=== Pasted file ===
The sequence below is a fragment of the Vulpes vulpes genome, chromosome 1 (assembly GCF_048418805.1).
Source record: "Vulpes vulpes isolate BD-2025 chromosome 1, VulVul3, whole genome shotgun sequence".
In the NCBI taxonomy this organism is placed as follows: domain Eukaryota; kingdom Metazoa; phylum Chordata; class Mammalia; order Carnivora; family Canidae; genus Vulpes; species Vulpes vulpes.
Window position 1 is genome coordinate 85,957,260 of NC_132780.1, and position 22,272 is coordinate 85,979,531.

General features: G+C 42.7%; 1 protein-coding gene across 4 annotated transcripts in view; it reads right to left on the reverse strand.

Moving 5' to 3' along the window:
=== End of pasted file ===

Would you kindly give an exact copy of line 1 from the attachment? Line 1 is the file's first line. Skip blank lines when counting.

The sequence below is a fragment of the Vulpes vulpes genome, chromosome 1 (assembly GCF_048418805.1).